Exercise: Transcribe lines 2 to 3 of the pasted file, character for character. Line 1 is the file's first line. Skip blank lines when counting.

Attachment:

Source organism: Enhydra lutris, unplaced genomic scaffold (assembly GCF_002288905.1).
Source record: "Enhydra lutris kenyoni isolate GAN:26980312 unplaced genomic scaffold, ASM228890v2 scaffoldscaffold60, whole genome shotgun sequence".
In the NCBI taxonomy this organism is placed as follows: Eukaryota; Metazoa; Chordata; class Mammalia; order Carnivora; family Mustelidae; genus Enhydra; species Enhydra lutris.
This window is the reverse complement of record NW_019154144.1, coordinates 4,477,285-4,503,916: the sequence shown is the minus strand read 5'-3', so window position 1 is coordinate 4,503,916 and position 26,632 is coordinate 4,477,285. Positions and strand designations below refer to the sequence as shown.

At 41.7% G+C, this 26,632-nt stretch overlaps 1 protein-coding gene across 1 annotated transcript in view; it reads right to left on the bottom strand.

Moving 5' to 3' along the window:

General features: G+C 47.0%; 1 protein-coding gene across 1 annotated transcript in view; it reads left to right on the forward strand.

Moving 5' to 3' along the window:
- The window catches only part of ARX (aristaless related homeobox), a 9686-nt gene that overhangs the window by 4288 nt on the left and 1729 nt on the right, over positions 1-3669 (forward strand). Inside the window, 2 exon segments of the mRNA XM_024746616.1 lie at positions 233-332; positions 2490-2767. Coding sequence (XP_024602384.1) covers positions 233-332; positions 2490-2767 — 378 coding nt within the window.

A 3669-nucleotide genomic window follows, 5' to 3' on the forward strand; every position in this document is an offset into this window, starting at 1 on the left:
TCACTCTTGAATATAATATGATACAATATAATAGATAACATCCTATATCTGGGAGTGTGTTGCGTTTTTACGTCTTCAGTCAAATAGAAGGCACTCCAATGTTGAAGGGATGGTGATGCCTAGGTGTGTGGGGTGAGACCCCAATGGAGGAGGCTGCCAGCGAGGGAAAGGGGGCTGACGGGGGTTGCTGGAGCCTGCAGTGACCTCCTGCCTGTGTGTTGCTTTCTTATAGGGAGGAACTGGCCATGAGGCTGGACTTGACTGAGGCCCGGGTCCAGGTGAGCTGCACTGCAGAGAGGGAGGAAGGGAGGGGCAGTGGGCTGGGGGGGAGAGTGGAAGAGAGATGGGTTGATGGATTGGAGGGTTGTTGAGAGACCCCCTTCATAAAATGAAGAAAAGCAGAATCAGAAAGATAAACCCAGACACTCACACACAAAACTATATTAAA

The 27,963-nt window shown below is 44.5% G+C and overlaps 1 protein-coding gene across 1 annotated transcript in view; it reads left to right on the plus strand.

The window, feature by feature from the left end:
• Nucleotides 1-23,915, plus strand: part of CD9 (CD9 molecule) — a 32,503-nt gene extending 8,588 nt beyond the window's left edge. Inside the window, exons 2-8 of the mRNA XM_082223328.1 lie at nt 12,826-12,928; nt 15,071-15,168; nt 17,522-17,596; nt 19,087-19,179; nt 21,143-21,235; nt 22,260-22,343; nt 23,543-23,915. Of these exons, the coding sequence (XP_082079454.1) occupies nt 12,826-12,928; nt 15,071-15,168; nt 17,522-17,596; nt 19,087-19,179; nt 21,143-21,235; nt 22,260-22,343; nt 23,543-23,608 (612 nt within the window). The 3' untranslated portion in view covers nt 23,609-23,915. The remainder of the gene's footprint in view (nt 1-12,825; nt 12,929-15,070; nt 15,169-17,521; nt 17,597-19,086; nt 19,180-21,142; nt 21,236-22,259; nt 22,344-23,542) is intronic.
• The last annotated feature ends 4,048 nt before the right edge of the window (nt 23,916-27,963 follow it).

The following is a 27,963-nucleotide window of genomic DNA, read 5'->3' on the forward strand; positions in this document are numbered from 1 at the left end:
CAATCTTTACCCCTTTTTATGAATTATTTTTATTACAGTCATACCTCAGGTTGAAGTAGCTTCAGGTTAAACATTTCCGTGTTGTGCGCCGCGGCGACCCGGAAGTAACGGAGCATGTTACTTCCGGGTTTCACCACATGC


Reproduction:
Source record: "Enhydra lutris kenyoni isolate GAN:26980312 unplaced genomic scaffold, ASM228890v2 scaffoldscaffold60, whole genome shotgun sequence".
In the NCBI taxonomy this organism is placed as follows: Eukaryota; Metazoa; Chordata; class Mammalia; order Carnivora; family Mustelidae; genus Enhydra; species Enhydra lutris.